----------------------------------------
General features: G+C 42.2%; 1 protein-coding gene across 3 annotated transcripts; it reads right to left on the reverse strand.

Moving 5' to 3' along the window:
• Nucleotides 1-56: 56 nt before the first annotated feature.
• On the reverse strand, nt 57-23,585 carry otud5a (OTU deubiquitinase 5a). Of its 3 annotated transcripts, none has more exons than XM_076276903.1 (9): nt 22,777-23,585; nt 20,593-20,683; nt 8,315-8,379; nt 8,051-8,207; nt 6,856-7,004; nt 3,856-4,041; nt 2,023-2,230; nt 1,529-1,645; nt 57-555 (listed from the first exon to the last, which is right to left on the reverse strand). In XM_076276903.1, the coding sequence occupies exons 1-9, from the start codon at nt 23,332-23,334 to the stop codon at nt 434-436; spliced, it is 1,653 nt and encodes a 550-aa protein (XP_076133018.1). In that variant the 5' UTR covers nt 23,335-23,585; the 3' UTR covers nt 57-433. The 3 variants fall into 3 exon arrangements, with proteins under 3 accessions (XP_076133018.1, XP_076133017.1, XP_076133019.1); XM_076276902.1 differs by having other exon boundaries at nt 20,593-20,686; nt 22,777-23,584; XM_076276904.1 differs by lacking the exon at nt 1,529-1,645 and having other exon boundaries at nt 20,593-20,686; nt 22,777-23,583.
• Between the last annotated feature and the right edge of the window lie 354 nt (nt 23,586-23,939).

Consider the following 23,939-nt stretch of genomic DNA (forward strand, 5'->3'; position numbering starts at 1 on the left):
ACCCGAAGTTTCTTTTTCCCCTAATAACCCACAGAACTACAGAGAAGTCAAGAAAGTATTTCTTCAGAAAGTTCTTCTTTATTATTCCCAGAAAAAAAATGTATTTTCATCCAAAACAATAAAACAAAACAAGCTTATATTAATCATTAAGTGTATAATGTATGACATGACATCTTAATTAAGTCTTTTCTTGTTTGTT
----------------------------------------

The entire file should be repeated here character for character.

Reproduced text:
General features: G+C 42.2%; 1 protein-coding gene across 3 annotated transcripts; it reads right to left on the reverse strand.

Moving 5' to 3' along the window:
• Nucleotides 1-56: 56 nt before the first annotated feature.
• On the reverse strand, nt 57-23,585 carry otud5a (OTU deubiquitinase 5a). Of its 3 annotated transcripts, none has more exons than XM_076276903.1 (9): nt 22,777-23,585; nt 20,593-20,683; nt 8,315-8,379; nt 8,051-8,207; nt 6,856-7,004; nt 3,856-4,041; nt 2,023-2,230; nt 1,529-1,645; nt 57-555 (listed from the first exon to the last, which is right to left on the reverse strand). In XM_076276903.1, the coding sequence occupies exons 1-9, from the start codon at nt 23,332-23,334 to the stop codon at nt 434-436; spliced, it is 1,653 nt and encodes a 550-aa protein (XP_076133018.1). In that variant the 5' UTR covers nt 23,335-23,585; the 3' UTR covers nt 57-433. The 3 variants fall into 3 exon arrangements, with proteins under 3 accessions (XP_076133018.1, XP_076133017.1, XP_076133019.1); XM_076276902.1 differs by having other exon boundaries at nt 20,593-20,686; nt 22,777-23,584; XM_076276904.1 differs by lacking the exon at nt 1,529-1,645 and having other exon boundaries at nt 20,593-20,686; nt 22,777-23,583.
• Between the last annotated feature and the right edge of the window lie 354 nt (nt 23,586-23,939).

Consider the following 23,939-nt stretch of genomic DNA (forward strand, 5'->3'; position numbering starts at 1 on the left):
ACCCGAAGTTTCTTTTTCCCCTAATAACCCACAGAACTACAGAGAAGTCAAGAAAGTATTTCTTCAGAAAGTTCTTCTTTATTATTCCCAGAAAAAAAATGTATTTTCATCCAAAACAATAAAACAAAACAAGCTTATATTAATCATTAAGTGTATAATGTATGACATGACATCTTAATTAAGTCTTTTCTTGTTTGTT